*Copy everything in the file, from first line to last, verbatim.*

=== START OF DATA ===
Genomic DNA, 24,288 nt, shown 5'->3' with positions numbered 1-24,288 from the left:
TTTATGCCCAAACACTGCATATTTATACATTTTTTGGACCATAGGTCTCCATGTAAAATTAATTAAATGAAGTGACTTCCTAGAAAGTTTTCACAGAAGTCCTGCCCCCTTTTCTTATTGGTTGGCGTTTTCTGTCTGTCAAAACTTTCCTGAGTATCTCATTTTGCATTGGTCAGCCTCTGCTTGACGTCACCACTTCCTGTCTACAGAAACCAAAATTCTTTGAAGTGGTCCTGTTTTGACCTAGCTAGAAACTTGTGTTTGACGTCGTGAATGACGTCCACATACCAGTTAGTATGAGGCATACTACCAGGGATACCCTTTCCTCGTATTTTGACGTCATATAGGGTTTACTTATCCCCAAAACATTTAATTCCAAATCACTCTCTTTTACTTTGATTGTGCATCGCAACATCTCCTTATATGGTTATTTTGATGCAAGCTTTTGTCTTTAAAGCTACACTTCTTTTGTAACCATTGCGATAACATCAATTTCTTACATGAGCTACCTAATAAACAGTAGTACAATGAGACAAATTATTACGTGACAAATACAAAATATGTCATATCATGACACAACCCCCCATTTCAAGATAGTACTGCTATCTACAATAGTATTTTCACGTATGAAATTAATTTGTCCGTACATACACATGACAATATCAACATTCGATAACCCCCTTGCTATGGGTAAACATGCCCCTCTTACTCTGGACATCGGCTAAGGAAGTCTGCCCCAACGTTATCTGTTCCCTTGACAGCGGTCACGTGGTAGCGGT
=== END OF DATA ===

Genomic DNA, 24,288 nt, shown 5'->3' with positions numbered 1-24,288 from the left:
TTTATGCCCAAACACTGCATATTTATACATTTTTTGGACCATAGGTCTCCATGTAAAATTAATTAAATGAAGTGACTTCCTAGAAAGTTTTCACAGAAGTCCTGCCCCCTTTTCTTATTGGTTGGCGTTTTCTGTCTGTCAAAACTTTCCTGAGTATCTCATTTTGCATTGGTCAGCCTCTGCTTGACGTCACCACTTCCTGTCTACAGAAACCAAAATTCTTTGAAGTGGTCCTGTTTTGACCTAGCTAGAAACTTGTGTTTGACGTCGTGAATGACGTCCACATACCAGTTAGTATGAGGCATACTACCAGGGATACCCTTTCCTCGTATTTTGACGTCATATAGGGTTTACTTATCCCCAAAACATTTAATTCCAAATCACTCTCTTTTACTTTGATTGTGCATCGCAACATCTCCTTATATGGTTATTTTGATGCAAGCTTTTGTCTTTAAAGCTACACTTCTTTTGTAACCATTGCGATAACATCAATTTCTTACATGAGCTACCTAATAAACAGTAGTACAATGAGACAAATTATTACGTGACAAATACAAAATATGTCATATCATGACACAACCCCCCATTTCAAGATAGTACTGCTATCTACAATAGTATTTTCACGTATGAAATTAATTTGTCCGTACATACACATGACAATATCAACATTCGATAACCCCCTTGCTATGGGTAAACATGCCCCTCTTACTCTGGACATCGGCTAAGGAAGTCTGCCCCAACGTTATCTGTTCCCTTGACAGCGGTCACGTGGTAGCGGT